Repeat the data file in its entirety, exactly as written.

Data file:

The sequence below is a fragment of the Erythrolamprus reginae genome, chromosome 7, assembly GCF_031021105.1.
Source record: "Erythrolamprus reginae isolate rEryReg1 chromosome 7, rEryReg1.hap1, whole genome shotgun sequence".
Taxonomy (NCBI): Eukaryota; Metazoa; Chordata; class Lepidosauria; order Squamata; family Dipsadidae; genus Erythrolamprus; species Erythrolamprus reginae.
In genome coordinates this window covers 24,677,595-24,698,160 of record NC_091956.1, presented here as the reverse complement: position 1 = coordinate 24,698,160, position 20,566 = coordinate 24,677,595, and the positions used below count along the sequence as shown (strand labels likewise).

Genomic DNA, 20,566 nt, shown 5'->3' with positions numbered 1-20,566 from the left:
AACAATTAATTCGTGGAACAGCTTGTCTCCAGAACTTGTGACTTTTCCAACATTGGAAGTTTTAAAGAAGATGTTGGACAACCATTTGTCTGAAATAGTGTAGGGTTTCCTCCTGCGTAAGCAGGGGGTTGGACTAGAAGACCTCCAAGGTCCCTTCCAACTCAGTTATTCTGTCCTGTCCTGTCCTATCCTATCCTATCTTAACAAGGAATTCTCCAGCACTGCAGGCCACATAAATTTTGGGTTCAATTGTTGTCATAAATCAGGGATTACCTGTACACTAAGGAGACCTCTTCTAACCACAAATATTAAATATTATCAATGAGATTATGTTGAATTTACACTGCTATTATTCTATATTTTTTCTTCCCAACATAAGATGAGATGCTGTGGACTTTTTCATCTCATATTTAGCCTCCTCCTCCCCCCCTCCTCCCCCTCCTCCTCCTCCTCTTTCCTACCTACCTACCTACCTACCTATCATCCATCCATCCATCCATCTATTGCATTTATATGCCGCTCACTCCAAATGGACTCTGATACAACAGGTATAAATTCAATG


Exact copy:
The sequence below is a fragment of the Erythrolamprus reginae genome, chromosome 7, assembly GCF_031021105.1.
Source record: "Erythrolamprus reginae isolate rEryReg1 chromosome 7, rEryReg1.hap1, whole genome shotgun sequence".
Taxonomy (NCBI): Eukaryota; Metazoa; Chordata; class Lepidosauria; order Squamata; family Dipsadidae; genus Erythrolamprus; species Erythrolamprus reginae.
In genome coordinates this window covers 24,677,595-24,698,160 of record NC_091956.1, presented here as the reverse complement: position 1 = coordinate 24,698,160, position 20,566 = coordinate 24,677,595, and the positions used below count along the sequence as shown (strand labels likewise).

Genomic DNA, 20,566 nt, shown 5'->3' with positions numbered 1-20,566 from the left:
AACAATTAATTCGTGGAACAGCTTGTCTCCAGAACTTGTGACTTTTCCAACATTGGAAGTTTTAAAGAAGATGTTGGACAACCATTTGTCTGAAATAGTGTAGGGTTTCCTCCTGCGTAAGCAGGGGGTTGGACTAGAAGACCTCCAAGGTCCCTTCCAACTCAGTTATTCTGTCCTGTCCTGTCCTATCCTATCCTATCTTAACAAGGAATTCTCCAGCACTGCAGGCCACATAAATTTTGGGTTCAATTGTTGTCATAAATCAGGGATTACCTGTACACTAAGGAGACCTCTTCTAACCACAAATATTAAATATTATCAATGAGATTATGTTGAATTTACACTGCTATTATTCTATATTTTTTCTTCCCAACATAAGATGAGATGCTGTGGACTTTTTCATCTCATATTTAGCCTCCTCCTCCCCCCCTCCTCCCCCTCCTCCTCCTCCTCTTTCCTACCTACCTACCTACCTACCTATCATCCATCCATCCATCCATCTATTGCATTTATATGCCGCTCACTCCAAATGGACTCTGATACAACAGGTATAAATTCAATG